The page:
Ex­pert sees China’s growth lift­ing Brazil’s econ­omy

China Daily (Hong Kong) - - BUSINESS -

BRASILIA — China’s bet­terthan-ex­pected eco­nomic growth is hav­ing a pos­i­tive im­pact on Brazil’s oth­er­wise flag­ging econ­omy, es­pe­cially in the pri­mary prod­ucts sec­tor, said a lead­ing econ­o­mist.

Jose Luiz Oreiro, pro­fes­sor of eco­nom­ics at the Univer­sity of Brasilia, said he be­lieves China’s 6.9-per­cent GDP growth in the first half of 2017 has helped lift Brazil out of its eco­nomic dol­drums.

“In the first quar­ter, the only sec­tor that saw real growth in Brazil was agribusi­ness with a 13-per­cent in­crease,” said Oreiro, ad­ding that “steel also has rea­son­able prices due to China’s growth, so China’s added growth has been good news for the Brazil­ian econ­omy.”

As to China’s eco­nomic in­di­ca­tors an­nounced last week, the econ­o­mist said, “The re­sult does not sur­prise me. We ex­pected to see a more mod­er­ate growth in China com­pared to pre­vi­ous years (with a dou­ble-digit growth), so the 6-7 per­cent growth per year is a new nor­mal.” per­cent

China’s eco­nomic growth helped sus­tain the prices of Brazil’s com­mod­ity ex­ports, off­set slow­downs in other sec­tors of Latin Amer­ica’s largest econ­omy, and also sig­naled a com­ing re­cov­ery for the global econ­omy, which has been strug­gling since the 2008 fi­nan­cial cri­sis, said Oreiro.

“The global econ­omy ap­pears to be getting into third gear. The de­vel­oped economies are see­ing sped-up growth. As the world’s sec­ond-largest econ­omy, China’s ac­cel­er­at­ing growth is im­por­tant in pro­vid­ing a greater im­pe­tus to the global eco­nomic growth,” said the econ­o­mist.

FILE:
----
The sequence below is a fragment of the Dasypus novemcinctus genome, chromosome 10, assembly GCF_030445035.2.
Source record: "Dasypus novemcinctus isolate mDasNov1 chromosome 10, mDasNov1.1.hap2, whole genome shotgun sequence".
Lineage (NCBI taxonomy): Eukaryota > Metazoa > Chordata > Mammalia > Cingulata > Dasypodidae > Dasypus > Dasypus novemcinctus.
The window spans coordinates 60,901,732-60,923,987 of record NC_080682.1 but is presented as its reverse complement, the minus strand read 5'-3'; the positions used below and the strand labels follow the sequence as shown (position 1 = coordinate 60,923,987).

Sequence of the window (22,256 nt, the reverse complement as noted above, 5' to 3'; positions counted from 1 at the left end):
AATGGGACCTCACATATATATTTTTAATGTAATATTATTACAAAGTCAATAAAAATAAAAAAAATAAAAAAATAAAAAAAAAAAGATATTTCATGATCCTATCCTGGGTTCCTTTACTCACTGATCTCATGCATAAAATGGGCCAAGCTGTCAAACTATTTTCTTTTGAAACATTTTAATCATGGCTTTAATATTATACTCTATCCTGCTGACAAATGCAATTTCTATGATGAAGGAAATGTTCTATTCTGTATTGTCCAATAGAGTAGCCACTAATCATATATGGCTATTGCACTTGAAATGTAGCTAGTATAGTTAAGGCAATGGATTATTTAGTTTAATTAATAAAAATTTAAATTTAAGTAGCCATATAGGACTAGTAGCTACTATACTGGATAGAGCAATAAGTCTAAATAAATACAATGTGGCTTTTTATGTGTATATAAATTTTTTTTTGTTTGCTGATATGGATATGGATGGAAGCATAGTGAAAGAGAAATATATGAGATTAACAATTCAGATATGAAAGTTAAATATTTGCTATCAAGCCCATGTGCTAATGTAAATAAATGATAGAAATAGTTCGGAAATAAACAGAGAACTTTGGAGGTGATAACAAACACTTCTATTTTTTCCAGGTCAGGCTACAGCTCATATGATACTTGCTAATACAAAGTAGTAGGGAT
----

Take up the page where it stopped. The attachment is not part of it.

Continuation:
How­ever, the main chal­lenge for China will be to re­duce its “huge sav­ings rate” to sus­tain a new growth model that re­lies more on do­mes­tic con­sump­tion.

Oreiro said: “China will have to put in place so­cial se­cu­rity poli­cies, state-paid pen­sions, a uni­ver­sal pub­lic health sys­tem, et cetera, to re­duce the sav­ings rate and pro­mote spend­ing, since the Chi­nese mid­dle class will no longer need to save for med­i­cal treat­ment and thus will buy more con­sumer goods.

“It is the tran­si­tion China needs to com­plete, so that its con­sump­tion will rep­re­sent a larger GDP share. In re­cent decades, the Chi­nese econ­omy has been driven by in­vest­ments and ex­ports, now it needs to give a greater role to spend­ing.”

The out­look for Brazil’s econ­omy re­mains “very bad” though a slight growth was regis­tered in the first quar­ter of 2017, thanks to a bumper har­vest of soy and grains, Oreiro said, ad­ding that “the ef­fect won’t last, and my fore­cast for 2017 Brazil­ian econ­omy is zero per­cent growth.”

growth in agribusi­ness in the first quar­ter in Brazil

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